Shanghai might be too far afield for most people. Nevertheless, taking your job search national – methodically searching for positions for which you’d have to relocate rather than commute – is a good way to expand your number of potential targets and, ultimately, your employability. That’s the opinion of Sally Haver, senior vice president of business development with The Ayers Group/Career Partners International, a recruiting company that specializes in career transitions and outplacement.

It only works, however, if you focus on specific geographic regions; skill sets; or better yet, individual companies, she said.

“You’re not going to be successful blasting out your resume to every company in the world,” she said. “You have to pick your targets and your geographies.”

Searching with a specific skill set in mind

In 2008, Bhadran, a programmer who specializes in the Java computer language that fuels many advanced Web sites, focused on companies that were doing cutting-edge technology online. The job in Florida, at startup World Avenue, lasted less than a year, but got him skills and credibility for having worked on the kind of Java servers that run the highest-traffic sites.

After the layoff, his goal was to keep from taking a step back in salary, never mind how cutting edge the work was. In the end, however, it was the advanced skill set (not the title or salary) that landed him his next job with a nine-month contract at UCLA for which he moved back to Los Angeles.

And it was the broader technology industry in the Los Angeles area and contacts he had already made there that made LA a more target-rich environment, he said.

A few months into the consulting job at UCLA, some friends referred him to other friends at Napster, the music-sharing service that is now owned by Best Buy. His Florida experience also helped land him the software architect job – a top-level programming position in which he helps design how all the software of a complex Internet service should work together.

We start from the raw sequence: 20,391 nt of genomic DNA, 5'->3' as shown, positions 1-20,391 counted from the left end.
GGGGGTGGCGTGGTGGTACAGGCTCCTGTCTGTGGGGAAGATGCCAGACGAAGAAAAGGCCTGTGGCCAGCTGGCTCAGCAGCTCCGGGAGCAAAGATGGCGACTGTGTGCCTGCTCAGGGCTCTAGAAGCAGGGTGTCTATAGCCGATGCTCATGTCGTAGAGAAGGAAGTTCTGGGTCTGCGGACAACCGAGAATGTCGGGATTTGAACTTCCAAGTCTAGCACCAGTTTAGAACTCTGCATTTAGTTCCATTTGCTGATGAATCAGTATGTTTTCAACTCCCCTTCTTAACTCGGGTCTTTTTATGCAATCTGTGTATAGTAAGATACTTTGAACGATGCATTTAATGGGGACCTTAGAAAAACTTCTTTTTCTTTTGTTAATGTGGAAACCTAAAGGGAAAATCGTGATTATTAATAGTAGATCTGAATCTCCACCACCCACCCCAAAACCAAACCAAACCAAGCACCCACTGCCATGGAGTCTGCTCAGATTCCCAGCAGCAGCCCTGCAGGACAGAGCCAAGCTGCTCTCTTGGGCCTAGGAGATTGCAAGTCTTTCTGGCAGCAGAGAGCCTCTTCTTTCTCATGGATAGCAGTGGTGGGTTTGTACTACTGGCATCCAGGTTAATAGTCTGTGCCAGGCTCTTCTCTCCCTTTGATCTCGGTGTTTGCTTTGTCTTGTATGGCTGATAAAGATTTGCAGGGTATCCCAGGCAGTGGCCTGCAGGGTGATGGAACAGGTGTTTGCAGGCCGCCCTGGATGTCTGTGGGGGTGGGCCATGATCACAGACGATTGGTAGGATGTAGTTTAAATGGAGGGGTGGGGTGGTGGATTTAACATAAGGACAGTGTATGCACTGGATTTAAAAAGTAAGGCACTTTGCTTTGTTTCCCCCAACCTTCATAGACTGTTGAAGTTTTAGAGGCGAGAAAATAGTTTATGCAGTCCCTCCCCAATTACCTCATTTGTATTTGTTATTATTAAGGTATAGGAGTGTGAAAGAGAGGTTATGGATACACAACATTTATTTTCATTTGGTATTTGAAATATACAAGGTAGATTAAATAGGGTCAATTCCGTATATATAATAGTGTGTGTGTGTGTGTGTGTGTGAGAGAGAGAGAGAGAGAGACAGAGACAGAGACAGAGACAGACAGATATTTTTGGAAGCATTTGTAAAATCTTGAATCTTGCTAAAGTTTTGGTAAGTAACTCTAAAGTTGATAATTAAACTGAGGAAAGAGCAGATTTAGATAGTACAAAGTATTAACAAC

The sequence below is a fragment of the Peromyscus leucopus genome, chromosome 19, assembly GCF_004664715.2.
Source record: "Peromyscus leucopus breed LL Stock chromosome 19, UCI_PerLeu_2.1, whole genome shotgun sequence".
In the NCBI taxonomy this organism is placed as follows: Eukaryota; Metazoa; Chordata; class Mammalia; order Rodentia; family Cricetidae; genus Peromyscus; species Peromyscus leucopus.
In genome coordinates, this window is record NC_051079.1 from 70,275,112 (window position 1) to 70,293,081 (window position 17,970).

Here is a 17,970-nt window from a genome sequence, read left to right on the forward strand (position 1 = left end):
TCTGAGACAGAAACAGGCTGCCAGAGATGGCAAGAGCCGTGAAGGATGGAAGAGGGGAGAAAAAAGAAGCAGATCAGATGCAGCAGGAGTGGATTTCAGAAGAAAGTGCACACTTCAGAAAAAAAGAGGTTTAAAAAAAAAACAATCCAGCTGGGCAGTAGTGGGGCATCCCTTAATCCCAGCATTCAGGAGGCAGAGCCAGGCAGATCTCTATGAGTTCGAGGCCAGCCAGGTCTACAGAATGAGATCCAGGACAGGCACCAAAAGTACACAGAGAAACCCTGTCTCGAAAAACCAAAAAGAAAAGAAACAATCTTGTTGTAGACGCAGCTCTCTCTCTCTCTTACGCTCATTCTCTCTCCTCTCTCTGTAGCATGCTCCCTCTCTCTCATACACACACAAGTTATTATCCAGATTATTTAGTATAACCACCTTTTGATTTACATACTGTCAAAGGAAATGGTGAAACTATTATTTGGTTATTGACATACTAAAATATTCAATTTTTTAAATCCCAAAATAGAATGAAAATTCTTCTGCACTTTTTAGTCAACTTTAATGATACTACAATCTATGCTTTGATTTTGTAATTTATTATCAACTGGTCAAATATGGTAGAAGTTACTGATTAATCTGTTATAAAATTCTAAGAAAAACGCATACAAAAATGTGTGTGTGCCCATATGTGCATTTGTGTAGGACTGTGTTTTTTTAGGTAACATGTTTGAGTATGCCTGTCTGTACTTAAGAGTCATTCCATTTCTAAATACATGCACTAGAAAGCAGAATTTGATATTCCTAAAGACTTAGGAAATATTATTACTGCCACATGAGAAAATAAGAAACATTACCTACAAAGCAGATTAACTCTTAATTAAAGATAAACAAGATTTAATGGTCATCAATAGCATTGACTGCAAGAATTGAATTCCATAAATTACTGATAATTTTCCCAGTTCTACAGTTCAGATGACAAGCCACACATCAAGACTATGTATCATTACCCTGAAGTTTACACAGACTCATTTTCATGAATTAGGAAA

“I wasn’t planning to go back to LA, but it has worked out so far,” he said.

Proactive versus desperate

Being willing to move is one advantage, but getting physically in front of the hiring manager is a much bigger one because it turns you into partner in a relationship rather than a voice on the phone, McGlynn said.

Choosing to travel on your own dime is risky, not only because of the money and time involved. There’s also the chance, if you let hiring managers know you’re coming just to see them, that you’ll seem desperate. That’s death, McGlynn said.

“If you call someone up and say you’ll take anything, you’ll fly out to see them, whatever they want, you sound desperate and they’re going to back off,” McGlynn said. “It’s a lot easier to call someone and say, ‘Hey, I’m going to be meeting someone to talk about a position right down the street from you; I’d like to stop in and shake your hand,’ you get in right under the radar. If you call and say you’d like a meeting, they’ll think, ‘I’ve got a lot to do; I’m too busy.’ If you just say you want to come shake someone’s hand, who can say no to that?”